I have been in Paris for a review meeting for the VisMaster project. I arrived the afternoon before the meeting started and so unusually had half a day to wander around, mainly to check out the location of the meeting places, but also to see Notre Dame, which was really just outside my hotel window. The hotel “Hotel Les Rives De Notre Dame Paris” was somewhat higher budget than I intended, but there was clearly some big meeting on this week as everything seemed booked solidly for the days I needed. However, given its location and it was a double room, it would be an ideal location for a couple visiting Paris: wonderful views, furnishing that made you believe you were in Paris and breakfast in a cellar that had clearly been there since the days of Victor Hugo.
I mention Hugo as one of the highlights of my half-day wander is the Shakespeare and Co bookshop just opposite Notre Dame. The books are all English but there is a special section of English translations of French authors and here I bought a copy of Hugo’s “Notre Dame de Paris“, the fateful tale of Quasimodo and Esmarelda and inspiration for the “Hunchback of Notre Dame” films. As well as Hugo I also bought a copy of one of Montaigne’s essays, which strangely haven’t yet found their way to Hollywood.
Having bought two books to load my already overburdened suitcase destined for its 15 kilo Ryanair weight limit I was drawn back and this time looked through the second hand section. It was fascinating to see what the English speaker in Paris reads, and I was again tempted and came away with Edna O’Brien’s “Mother Ireland” and also an old psychology book “Thinking and Reasoning”. It is an overused title (a bit like “Human Computer Interaction”) and I almost passed it by as it was clearly an old book and so obviously “out dated”. However just in time I noticed the editors, Wason and Johnson-Laird, and realised this was a collection of classic papers from the late 1950s and early 1960s, a real treasure capturing the period when cognitive psychology flowered.
However, the high spot for me was the first evening when I ate on my own in a small restaurant, next door to the bookshop. In the past I have been critical if not dismissive of French cooking. Not French food — cheese and bread from even the most basic supermarket is an epicurean joy, but the food you get in French restaurants.
Now by French restaurant I think I mean self-consciously “French” restaurants and in particular Parisian restaurants, as I have mainly been in Paris and in Toulouse twice. The regional food in Toulouse was wonderful (once you get over the fat), but even there “French” restaurants were a disappointment. It was not that I have only been to the Parisian tourist haunts, where the contempt of the non-Parisian can be apparent and where they serve the kind of lump of meat and pile of potatoes meal that I last saw in the UK thirty years ago, with the sole exception of some highly flavoured sauce instead of the customary British gravy. On many occasions I have been with French and Parisian natives who have selected carefully and taken us to well-classed restaurants, but they have still left me disappointed. In Italian restaurants, even the most basic Formica-tabled trattoria, the food itself is not treated with the reverence of the French, but as a more homely pleasure. Not unlike the everyday Catholicism of Italy compared to the more austere cathederals of France. In Italy, like the restaurants I find today in the UK (not 30 years ago), the appreciation is of the food; the food is the focus; the food is what you eat and what you enjoy. In contrast, in French restaurants it is always the chef that is king, the centre stage, the impresario.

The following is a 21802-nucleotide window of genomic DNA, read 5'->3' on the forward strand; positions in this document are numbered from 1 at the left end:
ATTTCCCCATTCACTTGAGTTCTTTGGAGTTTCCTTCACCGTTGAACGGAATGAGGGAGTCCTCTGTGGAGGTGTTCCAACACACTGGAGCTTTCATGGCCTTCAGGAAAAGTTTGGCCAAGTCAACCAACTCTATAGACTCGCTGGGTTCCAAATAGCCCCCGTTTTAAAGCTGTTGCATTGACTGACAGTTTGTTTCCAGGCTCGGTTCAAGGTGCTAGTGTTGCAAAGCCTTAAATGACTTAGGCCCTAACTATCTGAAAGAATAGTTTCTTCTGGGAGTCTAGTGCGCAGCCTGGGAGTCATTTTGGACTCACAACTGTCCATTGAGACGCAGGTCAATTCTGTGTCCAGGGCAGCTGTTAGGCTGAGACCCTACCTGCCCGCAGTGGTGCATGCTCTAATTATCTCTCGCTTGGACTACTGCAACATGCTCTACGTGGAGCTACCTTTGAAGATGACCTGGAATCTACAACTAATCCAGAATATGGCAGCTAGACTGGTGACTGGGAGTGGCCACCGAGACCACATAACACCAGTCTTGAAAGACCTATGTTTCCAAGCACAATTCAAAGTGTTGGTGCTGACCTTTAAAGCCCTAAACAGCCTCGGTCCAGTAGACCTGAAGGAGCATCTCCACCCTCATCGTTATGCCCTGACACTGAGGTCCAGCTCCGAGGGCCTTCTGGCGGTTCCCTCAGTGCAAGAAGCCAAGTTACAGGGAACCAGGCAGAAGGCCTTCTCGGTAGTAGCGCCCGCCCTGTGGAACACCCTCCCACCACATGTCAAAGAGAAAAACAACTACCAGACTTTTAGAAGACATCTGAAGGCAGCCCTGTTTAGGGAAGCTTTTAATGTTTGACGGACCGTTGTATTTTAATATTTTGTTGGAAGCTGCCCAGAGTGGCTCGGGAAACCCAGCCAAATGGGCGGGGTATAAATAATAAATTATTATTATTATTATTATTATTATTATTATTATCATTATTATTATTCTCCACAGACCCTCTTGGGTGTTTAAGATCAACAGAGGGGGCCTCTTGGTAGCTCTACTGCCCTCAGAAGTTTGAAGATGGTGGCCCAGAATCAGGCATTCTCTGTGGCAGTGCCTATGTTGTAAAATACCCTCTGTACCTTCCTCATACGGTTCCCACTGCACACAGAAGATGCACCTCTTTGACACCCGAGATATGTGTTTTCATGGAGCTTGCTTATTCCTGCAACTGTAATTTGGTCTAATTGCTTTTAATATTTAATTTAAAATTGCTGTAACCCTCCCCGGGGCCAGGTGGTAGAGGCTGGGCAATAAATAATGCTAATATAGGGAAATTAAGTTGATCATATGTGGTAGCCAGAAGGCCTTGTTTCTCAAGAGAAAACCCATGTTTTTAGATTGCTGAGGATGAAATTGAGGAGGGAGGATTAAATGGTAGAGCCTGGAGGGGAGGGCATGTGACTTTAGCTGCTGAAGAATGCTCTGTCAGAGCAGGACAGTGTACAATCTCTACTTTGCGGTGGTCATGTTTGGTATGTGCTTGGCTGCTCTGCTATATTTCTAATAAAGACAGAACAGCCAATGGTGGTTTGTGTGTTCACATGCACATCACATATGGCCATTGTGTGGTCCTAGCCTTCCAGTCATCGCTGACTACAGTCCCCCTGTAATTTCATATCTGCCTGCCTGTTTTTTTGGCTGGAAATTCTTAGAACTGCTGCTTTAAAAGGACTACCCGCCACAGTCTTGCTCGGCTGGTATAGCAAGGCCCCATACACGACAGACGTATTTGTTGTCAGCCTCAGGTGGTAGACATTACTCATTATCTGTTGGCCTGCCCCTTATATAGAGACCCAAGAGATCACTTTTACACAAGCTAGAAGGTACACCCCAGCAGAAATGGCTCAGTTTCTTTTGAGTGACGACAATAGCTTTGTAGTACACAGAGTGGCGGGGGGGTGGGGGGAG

That is I would have always said this until now.
Opposite the Notre Dame, set back from the busy Seine-side, in thoroughfare by small jardin, is “Le Petit Châtelet“. It is crushed on one side beside the brash tourist restaurants that cluster round Notre Dame like flies once did round the fetid sewers of mediaeval city rivers. On the other side it flanks Shakespeare and Co., which feels a closer bedfellow. The service was impeccable and friendly and the food divine including sorbet in unexpected flavours such as lavender. Out of the dirty mire that had been my previous experience of Paris, like Notre Dame itself rising from the foetid streets in Hugo’s account of 15th century Paris, Le Petet Châtelot has redeemed French cuisine in my eyes.